The fast-growing clean sector now employs 105,500 men and women across all 50 states after a bumper year of 9 percent growth, according to the American Wind Energy Association (AWEA).
“American wind power reached new heights for energy generated and US jobs in 2017. And don’t be surprised when the industry continues to break records,” said Tom Kiernan, CEO of AWEA. “Wind is competitively priced, reliable, and clean – a winning combination that’s creating economic growth in all 50 states.”
The yearly data from the trade body highlights wind power’s strong contribution to the American economy, providing new skills and opportunities, especially in rural areas where 99 percent of US wind farms are located. Wind turbine technician is also the country’s second fastest growing occupation, behind solar PV installer, according to the US Department of Labor.
American manufacturing has particularly benefitted from the growth of wind energy with 500 factories now in operation up and down the country. These facilities support over 23,000 jobs, according to the report. Furthermore, ranchers and farmers were paid an estimated $267 million for the opportunity to host wind farms on their property. An important source of alternative income while still being able to raise livestock under turbines.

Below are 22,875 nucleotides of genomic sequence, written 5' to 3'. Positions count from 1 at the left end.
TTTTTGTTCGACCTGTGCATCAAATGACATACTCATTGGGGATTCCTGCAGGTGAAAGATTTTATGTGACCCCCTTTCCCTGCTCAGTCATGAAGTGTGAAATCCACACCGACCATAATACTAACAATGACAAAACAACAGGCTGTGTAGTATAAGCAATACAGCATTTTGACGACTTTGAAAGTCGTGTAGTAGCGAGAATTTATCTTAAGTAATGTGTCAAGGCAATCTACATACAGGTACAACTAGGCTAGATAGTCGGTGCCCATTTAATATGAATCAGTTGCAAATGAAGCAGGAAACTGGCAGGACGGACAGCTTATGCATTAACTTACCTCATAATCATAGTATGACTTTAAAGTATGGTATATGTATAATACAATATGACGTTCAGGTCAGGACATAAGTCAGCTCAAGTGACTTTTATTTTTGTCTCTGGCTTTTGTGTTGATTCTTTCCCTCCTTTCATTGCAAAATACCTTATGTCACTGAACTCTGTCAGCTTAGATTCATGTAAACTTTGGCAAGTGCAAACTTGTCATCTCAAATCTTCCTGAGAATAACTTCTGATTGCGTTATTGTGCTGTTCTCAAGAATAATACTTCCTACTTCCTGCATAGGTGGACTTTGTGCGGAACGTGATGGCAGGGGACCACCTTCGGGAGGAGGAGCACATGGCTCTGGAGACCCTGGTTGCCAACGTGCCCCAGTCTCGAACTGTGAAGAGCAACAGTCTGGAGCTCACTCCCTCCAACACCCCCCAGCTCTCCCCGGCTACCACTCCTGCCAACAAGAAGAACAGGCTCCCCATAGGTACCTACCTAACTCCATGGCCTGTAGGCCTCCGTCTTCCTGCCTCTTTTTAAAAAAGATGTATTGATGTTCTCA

2017 saw 7,017 megawatts (MW) of capacity installed in the US, bringing the final total to just under 89,000MW; 54,000 turbines across the country are able to power around 27 million households. Globally, this figure puts the US comfortably in second place ahead of Germany which has built 56,100MW. China dominates worldwide installations on 188,200MW.
In total, US wind power helped generate a record 6.3 percent of US electricity in 2017, up from 5.5 percent on the year before. And four states went much further with over 30 percent of their electricity coming from wind: Iowa, Kansas, Oklahoma, and South Dakota. 14 additional states generated more than 10 percent from turbines. All renewables combined provide 18 percent of US electricity.
“States are where the action is happening for wind,” added Kiernan. “Individual states’ policy choices and the strength of their infrastructure will play a big role in determining where wind power’s future growth is channeled.”